Does this verse demonstrate that Jesus is included in the divine nature? Let’s plunge into the Deeper Waters and find out.
I’m a member on Facebook for a group to debate the doctrine of Jehovah’s Witnesses. Sadly, many witnesses really do not know what they’re arguing against when it comes to the Trinity. Most arguments against the Trinity are arguments against modalism. Also sadly, too many Christians outside of this group that are lay Christians would probably explain the Trinity using modalistic descriptions.
One passage that can regularly come up from JWs is 1 Cor. 8:6. They seem to think it really makes the case. Let’s look at it.
yet for us there is but one God, the Father, from whom all things came and for whom we live; and there is but one Lord, Jesus Christ, through whom all things came and through whom we live.
There you have it! There is one God, the Father! Jesus is not that one God. Jesus is Lord, but He is not God. On a surface level, one can say, “If that’s the case, then the Father is God, but He is not Lord.” That is indeed problematic enough, but let’s go further in looking at this text.
There are two parallel themes.
1A: For us, there is but one God, the Father.
1B: From whom all things came and for whom we live.
2A: And there is but one Lord, Jesus Christ,
2B: Through whom all things came and through whom we live.
There is indeed parallelism here, which is fascinating, but could there still be something more. Imagine that a Jew makes a statement that there is one God. What will other Jews immediately think of? The Shema, Israel’s great monotheistic statement.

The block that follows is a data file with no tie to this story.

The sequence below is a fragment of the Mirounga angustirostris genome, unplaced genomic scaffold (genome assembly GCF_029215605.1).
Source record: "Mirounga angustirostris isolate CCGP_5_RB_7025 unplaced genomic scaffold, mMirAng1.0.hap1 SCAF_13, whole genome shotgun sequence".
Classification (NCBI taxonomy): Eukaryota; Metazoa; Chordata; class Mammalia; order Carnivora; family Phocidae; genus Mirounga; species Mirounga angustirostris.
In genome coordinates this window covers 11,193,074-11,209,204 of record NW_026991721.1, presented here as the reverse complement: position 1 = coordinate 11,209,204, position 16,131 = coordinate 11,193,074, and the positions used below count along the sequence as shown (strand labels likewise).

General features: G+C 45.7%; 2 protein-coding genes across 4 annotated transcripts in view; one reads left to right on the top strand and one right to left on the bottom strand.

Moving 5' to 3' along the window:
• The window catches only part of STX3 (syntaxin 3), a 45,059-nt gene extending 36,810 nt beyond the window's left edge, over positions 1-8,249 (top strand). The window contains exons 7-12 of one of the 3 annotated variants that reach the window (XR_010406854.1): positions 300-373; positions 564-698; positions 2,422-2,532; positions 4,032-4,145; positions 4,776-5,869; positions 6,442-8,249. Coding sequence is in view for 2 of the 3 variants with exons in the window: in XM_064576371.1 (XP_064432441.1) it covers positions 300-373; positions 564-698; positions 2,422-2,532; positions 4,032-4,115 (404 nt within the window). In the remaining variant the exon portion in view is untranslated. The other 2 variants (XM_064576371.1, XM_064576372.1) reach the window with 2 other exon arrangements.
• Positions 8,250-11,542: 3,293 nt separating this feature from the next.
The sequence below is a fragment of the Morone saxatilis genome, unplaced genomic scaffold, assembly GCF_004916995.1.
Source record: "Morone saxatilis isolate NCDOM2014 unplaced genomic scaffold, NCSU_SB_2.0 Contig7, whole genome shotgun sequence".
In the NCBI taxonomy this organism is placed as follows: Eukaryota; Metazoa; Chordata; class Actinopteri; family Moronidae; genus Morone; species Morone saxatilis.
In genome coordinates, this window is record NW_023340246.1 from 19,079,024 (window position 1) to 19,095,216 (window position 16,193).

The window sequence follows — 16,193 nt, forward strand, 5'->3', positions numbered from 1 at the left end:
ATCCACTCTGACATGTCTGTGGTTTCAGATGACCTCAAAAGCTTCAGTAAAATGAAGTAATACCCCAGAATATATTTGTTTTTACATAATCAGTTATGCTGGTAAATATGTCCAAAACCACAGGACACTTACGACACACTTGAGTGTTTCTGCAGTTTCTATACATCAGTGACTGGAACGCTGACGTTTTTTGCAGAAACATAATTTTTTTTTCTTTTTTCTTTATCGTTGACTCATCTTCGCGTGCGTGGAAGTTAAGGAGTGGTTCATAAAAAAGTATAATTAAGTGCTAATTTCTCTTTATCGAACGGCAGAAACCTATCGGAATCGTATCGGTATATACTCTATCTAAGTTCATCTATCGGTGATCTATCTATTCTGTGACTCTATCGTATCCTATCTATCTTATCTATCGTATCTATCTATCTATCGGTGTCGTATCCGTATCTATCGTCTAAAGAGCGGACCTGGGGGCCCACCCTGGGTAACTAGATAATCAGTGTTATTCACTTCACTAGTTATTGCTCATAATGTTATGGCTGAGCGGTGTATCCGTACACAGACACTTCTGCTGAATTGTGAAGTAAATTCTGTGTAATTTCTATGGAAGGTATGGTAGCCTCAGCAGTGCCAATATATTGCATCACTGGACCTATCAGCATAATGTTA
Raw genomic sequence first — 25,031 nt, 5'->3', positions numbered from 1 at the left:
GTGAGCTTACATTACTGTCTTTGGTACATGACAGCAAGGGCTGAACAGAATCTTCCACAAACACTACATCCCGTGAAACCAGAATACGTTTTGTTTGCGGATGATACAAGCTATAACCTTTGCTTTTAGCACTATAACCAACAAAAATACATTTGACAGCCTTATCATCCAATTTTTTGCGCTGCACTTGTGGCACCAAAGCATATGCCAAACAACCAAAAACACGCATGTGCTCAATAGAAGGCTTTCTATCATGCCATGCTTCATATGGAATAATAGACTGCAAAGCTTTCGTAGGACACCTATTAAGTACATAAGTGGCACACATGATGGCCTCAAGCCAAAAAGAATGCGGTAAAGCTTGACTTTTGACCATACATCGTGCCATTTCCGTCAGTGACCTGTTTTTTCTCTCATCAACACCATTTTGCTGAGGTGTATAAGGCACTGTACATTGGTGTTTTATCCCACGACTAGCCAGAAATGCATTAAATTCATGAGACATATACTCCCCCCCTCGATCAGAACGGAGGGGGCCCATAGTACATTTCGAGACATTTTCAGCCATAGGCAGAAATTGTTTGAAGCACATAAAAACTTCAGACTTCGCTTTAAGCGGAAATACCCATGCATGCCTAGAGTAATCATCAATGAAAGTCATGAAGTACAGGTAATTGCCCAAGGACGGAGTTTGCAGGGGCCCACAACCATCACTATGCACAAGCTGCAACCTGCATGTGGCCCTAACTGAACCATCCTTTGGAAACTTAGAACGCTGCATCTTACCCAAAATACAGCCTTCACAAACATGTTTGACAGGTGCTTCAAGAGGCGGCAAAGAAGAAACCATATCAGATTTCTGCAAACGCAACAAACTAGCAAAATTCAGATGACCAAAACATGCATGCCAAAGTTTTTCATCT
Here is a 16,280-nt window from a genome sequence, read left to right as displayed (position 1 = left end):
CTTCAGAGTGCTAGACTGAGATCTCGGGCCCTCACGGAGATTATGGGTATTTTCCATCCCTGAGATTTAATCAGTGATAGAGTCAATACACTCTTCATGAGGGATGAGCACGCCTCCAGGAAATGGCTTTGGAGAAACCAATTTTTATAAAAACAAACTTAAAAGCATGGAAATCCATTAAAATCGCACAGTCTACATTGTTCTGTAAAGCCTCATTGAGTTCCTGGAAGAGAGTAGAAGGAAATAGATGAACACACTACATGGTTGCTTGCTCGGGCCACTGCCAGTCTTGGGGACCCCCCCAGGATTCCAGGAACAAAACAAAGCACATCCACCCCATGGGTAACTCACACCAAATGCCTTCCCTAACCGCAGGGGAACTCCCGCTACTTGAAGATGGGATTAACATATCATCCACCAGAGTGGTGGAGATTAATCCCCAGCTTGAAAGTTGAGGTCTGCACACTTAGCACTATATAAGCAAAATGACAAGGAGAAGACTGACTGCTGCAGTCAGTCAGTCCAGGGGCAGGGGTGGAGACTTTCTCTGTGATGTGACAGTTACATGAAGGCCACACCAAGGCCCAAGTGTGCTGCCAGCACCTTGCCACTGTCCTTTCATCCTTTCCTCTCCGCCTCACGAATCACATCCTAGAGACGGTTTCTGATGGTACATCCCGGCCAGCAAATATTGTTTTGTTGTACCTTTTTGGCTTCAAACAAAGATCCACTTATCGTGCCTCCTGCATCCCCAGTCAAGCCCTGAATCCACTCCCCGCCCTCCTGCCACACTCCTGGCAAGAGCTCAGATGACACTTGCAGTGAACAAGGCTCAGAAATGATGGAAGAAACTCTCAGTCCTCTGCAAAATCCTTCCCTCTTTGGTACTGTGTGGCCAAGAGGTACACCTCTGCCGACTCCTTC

Hear, O Israel: The Lord our God, the Lord is one.
The terms Lord, God, and One, are all repeated here. Paul is using intertextuality to call to mind an Old Testament text. The same takes place in Romans 1. Paul uses terms like creator, and “male and female” to point to Genesis 1 as the basis for his argument for divine revelation in creation and for the wrongness of same-sex erotic practice.
What then Paul is doing is he is taking Jesus and he is slipping him into the Shema, Christianizing it and putting Jesus in the divine nature. Rather than denying the deity of Christ, Paul is emphasizing it in strong terms. Also, Jesus is presented as the means of creation, which is incredible since in Isaiah 44:24, God is said to have done creation alone.
“This is what the Lord says—
your Redeemer, who formed you in the womb:
I am the Lord,
the Maker of all things,
who stretches out the heavens,
who spreads out the earth by myself,
Some can see this as wisdom, but if you read Jewish writings like the Wisdom of Solomon, Wisdom was taking on a more and more role of deity as a hypostasis of God. The formula is always the same in the New Testament be it John 1, 1 Cor. 8, Hebrews 1, or Col. 1. The Father is the source and the Son is the means.
I have presented this several times asking JWs to show where my exegesis is wrong. To date, no one has. Let’s look at some objections that are brought up.
“But Jesus is not His Father!”
Which shows the person doesn’t understand Trinitarian thinking. Saying Jesus is God is theological shorthand. It really is saying Jesus fully partakes of the divine nature. It in no way means Jesus is the Father.
“But the Shema never mentions Jesus!”
True, and irrelevant. This is progressive revelation. This assumes God had to reveal Himself as triune from the get-go or else He isn’t.
“But what about these passages that show Jesus is not God?”
And whatever passage is brought up needs to be discussed, but unless a JW wants to deny inerrancy, which I don’t think they do, then they need to explain this passage as well and show where my exegesis is wrong. If not, then you are saying this one passage teaches X and the other one teaches non-X, which is a denial of inerrancy.
The gauntlet has been cast down. I wait to see if any JWs are willing to pick it up and take the challenge. Show where the exegesis is wrong.
(And I affirm the virgin birth)